The U.S. Court of Appeals for the Sixth Circuit recently affirmed a lower-court decision that Viacom’s use of the trademark “BUBBLE GUPPIES” for promotional merchandise for its show of the same name did not infringe on a children’s clothing brand that had registered the trademark “GUPPIES,” primarily because the “GUPPIES” mark – which had been used for many years before Viacom’s use– was relatively unknown to the public.
According to the lawsuit, Plaintiffs Debbie and Dean Rohn have operated Guppie Kids, Inc., a children’s apparel brand, since 1990. The couple registered two trademarks for apparel-related items: one for the word “GUPPIE,” an acronym for “Growing Up Playing Pursuing Individual Excellence,” and the other for a logo: the word “GUPPIE,” in which a fish in a necktie forms the letter G. Continue reading
On August 24, 2017, the Ninth Circuit Court of Appeals affirmed a district court’s issuance of a preliminary injunction barring Utah-based content filtration company VidAngel from filtering and streaming any content owned by a group of Hollywood movie studio plaintiffs, who opposed VidAngel’s editing of their content (to omit “objectionable” material) and distribution without permission.
The movie studio plaintiffs (“Studios”) produce and distribute copyrighted motion pictures and television shows through many sources, including through DVD and Blu-ray sales and various online channels. To protect against unauthorized access to and copying of their works, the Studios employ technological protection measures (“TPMs”), which allow consumers to use players from licensed manufacturers to playback (but not copy) content.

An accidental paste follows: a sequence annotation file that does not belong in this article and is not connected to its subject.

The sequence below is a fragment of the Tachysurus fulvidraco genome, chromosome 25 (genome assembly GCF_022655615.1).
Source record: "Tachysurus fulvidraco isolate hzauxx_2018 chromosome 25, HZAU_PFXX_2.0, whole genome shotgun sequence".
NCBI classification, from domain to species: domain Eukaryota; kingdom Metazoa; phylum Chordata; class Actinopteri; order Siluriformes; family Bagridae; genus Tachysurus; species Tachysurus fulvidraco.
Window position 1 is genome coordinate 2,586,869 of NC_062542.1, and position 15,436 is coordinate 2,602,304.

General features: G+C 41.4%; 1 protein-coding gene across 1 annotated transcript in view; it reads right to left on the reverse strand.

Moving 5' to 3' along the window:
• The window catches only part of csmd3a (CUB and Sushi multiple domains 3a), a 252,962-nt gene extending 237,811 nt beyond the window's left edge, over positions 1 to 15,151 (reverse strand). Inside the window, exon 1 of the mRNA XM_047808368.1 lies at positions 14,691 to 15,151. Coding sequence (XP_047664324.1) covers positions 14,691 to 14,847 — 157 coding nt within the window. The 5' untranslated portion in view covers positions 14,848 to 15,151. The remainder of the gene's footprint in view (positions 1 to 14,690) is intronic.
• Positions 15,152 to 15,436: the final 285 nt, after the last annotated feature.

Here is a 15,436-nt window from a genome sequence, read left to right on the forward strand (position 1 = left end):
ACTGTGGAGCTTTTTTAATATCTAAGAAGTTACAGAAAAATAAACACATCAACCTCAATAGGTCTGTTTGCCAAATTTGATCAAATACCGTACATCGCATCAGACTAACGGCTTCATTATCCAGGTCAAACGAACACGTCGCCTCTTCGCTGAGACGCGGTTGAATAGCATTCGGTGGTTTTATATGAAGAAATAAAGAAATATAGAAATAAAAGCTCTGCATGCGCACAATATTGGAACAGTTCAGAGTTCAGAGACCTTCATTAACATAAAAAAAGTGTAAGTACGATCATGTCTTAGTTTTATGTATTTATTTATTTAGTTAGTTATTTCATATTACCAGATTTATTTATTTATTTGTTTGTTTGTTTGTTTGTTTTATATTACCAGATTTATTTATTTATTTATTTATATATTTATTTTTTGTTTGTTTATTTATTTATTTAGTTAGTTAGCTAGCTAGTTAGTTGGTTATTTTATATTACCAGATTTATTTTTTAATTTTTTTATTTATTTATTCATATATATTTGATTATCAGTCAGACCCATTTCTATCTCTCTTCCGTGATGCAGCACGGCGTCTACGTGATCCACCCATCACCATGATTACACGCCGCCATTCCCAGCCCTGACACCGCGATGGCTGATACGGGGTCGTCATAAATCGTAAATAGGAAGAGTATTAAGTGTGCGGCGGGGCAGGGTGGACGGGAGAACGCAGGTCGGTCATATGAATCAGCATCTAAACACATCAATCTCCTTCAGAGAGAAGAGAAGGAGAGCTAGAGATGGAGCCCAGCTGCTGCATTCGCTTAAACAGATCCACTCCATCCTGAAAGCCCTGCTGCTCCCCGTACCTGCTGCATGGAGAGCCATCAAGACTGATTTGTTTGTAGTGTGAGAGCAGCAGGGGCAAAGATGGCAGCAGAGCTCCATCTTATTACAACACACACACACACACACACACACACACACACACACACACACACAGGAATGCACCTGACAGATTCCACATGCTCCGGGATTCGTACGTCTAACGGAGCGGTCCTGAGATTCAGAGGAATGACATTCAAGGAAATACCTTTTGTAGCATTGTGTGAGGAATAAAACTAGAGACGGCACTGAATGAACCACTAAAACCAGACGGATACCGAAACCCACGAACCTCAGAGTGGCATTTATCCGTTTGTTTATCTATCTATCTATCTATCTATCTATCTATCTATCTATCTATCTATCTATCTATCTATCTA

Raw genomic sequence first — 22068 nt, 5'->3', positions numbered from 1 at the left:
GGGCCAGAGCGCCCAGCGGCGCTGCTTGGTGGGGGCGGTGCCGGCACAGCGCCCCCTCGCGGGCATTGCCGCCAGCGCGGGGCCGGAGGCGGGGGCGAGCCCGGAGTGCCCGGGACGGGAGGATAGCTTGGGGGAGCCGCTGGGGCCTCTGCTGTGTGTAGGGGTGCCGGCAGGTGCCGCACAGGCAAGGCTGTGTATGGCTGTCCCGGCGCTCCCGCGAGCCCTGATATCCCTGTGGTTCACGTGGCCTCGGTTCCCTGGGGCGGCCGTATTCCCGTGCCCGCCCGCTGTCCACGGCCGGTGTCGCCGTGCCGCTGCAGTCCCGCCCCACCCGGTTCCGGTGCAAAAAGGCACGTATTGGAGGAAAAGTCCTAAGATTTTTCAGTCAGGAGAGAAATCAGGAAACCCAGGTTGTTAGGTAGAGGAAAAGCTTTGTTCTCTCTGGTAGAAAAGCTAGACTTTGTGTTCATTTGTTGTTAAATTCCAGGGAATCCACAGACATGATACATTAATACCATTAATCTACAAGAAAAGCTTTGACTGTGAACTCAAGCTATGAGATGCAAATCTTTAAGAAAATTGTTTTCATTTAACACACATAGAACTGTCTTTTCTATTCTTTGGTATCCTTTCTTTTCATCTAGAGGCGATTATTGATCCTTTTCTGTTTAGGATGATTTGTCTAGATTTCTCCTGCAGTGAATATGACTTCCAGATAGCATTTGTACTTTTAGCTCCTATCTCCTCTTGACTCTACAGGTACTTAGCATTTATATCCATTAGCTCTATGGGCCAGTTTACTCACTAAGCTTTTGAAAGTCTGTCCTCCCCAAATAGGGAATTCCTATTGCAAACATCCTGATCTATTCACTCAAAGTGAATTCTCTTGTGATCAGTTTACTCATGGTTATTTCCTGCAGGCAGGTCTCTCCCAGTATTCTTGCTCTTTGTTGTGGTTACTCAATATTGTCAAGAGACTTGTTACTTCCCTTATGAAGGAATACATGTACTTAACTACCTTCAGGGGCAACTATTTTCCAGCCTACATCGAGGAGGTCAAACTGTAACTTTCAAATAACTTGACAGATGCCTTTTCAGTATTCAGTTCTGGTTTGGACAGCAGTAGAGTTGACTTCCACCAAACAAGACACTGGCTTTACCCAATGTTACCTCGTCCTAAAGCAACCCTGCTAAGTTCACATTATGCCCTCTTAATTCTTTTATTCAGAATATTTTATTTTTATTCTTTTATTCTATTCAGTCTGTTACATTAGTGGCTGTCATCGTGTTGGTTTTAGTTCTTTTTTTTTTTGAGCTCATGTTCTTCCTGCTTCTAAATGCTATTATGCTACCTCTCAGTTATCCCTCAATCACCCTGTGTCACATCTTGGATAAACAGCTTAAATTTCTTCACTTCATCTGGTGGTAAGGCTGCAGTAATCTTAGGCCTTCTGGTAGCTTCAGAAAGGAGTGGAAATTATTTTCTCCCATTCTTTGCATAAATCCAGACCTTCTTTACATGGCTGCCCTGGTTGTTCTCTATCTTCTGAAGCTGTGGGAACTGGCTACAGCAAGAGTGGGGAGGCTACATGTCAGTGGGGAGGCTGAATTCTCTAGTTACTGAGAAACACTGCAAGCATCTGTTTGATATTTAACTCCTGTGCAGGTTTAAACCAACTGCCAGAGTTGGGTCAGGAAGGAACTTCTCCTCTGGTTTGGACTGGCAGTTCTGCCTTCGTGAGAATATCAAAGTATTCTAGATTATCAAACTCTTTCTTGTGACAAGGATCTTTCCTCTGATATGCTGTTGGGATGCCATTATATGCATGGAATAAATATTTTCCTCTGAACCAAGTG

In 2014, VidAngel launched an online service which eliminated objectionable content from movies and television shows using a software program that removed the TPMs, allowing VidAngel to copy content, and tag it for over 80 categories of “inappropriate” material. To remove the objectionable content, VidAngel would purchase a physical disc containing the copyrighted movie or television show, “rip” a digital copy to a computer, and stream the filtered version of the work to its customers through any VidAngel-supported device, including Roku, Apple TV, mobile phones and tablets, and desktop or laptop computers. Customers using VidAngel’s streaming service paid $1 to $2 to view the work with whatever type of objectionable content they chose to omit. In certain cases, this was well below the price offered by the Studios to view unfiltered copies of the movie or television shows. Continue reading
Enterprising corporations looking to join the “green rush” and cash in on the marijuana boom have found a loophole in the United States Patent and Trademark Office’s (USPTO) refusal to register trademarks for products that contain cannabis. By registering a trademark for ancillary products not related to marijuana, such as clothing or accessories, corporations can get a head-start in the budding cannabis industry by registering marks that they later hope to use in connection with actual cannabis products.
However, as the Trademark Trial and Appeal Board’s (“TTAB”) March 16, 2017 ruling in Margaritaville Enterprises, LLC v. Bevis (http://ttabvue.uspto.gov/ttabvue/ttabvue-91219403-OPP-44.pdf) demonstrates, applicants in the cannabis space, like all other applicants, should still be wary of the other potential potholes along the way.